Gram-negative bacilli can be responsible for prosthetic joint infection (PJI) even if staphylococci are the main involved pathogens. Gram-negative PJIs (GN-PJI) are considered difficult-to-treat infections due to the increase in antimicrobial resistance and biofilm formation. To minimize the risk of infection in cases of arthroplasties with cemented prosthesis, bone cement can be loaded with antibiotics, especially gentamicin. In this study, we aimed to compare the prophylactic antibiofilm activity of ready-to-use antibiotic-loaded bone cements (ALBC), already commercialized or new prototypes. We compared ALBCs containing gentamicin alone, gentamicin plus vancomycin, gentamicin plus clindamycin, gentamicin plus Fosfomycin, and fosfomycin alone, to plain cement (no antibiotic); these comparisons were conducted to investigate the biofilm formation of three strains of Escherichia coli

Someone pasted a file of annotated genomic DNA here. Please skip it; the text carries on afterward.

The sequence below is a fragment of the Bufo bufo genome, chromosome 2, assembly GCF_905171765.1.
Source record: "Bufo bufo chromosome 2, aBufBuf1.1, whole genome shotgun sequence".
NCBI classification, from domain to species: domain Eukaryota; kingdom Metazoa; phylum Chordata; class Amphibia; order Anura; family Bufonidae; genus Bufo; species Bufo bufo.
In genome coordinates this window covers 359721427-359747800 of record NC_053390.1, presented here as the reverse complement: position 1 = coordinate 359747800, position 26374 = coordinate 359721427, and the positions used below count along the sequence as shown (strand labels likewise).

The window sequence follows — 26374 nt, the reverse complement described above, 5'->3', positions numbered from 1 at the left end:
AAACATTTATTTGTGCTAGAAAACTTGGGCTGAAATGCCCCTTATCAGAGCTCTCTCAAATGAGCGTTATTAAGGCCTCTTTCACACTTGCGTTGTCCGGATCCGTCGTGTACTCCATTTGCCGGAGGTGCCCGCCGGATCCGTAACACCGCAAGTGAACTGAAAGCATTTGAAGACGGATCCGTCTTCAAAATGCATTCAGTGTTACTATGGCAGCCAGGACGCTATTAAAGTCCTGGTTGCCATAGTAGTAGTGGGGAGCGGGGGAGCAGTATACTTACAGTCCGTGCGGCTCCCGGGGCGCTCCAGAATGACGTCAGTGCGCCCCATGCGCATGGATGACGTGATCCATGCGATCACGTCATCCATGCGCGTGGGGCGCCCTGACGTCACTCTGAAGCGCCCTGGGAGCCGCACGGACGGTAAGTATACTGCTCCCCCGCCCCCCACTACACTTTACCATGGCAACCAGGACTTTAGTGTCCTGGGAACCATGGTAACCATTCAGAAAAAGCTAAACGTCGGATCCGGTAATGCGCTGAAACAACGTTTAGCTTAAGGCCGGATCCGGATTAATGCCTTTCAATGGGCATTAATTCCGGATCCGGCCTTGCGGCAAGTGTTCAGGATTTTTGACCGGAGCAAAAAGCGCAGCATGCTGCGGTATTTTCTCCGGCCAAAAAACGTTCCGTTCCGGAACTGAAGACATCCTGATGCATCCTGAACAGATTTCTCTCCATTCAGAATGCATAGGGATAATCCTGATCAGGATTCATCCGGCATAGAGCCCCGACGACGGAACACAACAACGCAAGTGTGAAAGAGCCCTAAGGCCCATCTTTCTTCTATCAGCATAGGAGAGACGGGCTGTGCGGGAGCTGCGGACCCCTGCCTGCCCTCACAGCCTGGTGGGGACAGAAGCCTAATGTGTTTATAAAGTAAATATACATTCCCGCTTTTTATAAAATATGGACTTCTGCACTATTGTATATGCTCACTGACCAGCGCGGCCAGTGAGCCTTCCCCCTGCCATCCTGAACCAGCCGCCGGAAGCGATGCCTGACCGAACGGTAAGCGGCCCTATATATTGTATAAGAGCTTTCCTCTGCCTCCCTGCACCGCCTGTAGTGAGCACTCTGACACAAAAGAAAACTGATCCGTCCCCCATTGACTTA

, three strains of Pseudomonas aeruginosa
and two strains of Klebsiella pneumoniae
, with or without specific resistance to gentamicin or fosfomycin. We reported that ALBC containing gentamicin and clindamycin (COPAL G+C) seems to be the most interesting ALBC of our tested panel for the prevention of biofilm formation by gentamicin-susceptible strains, even if clindamycin is not effective against Gram-negative bacteria. However, gentamicin-resistant strains are still a problem, and further studies are needed to identify an antibiotic to associate with gentamicin for an efficient dual ALBC against Gram-negative bacteria.
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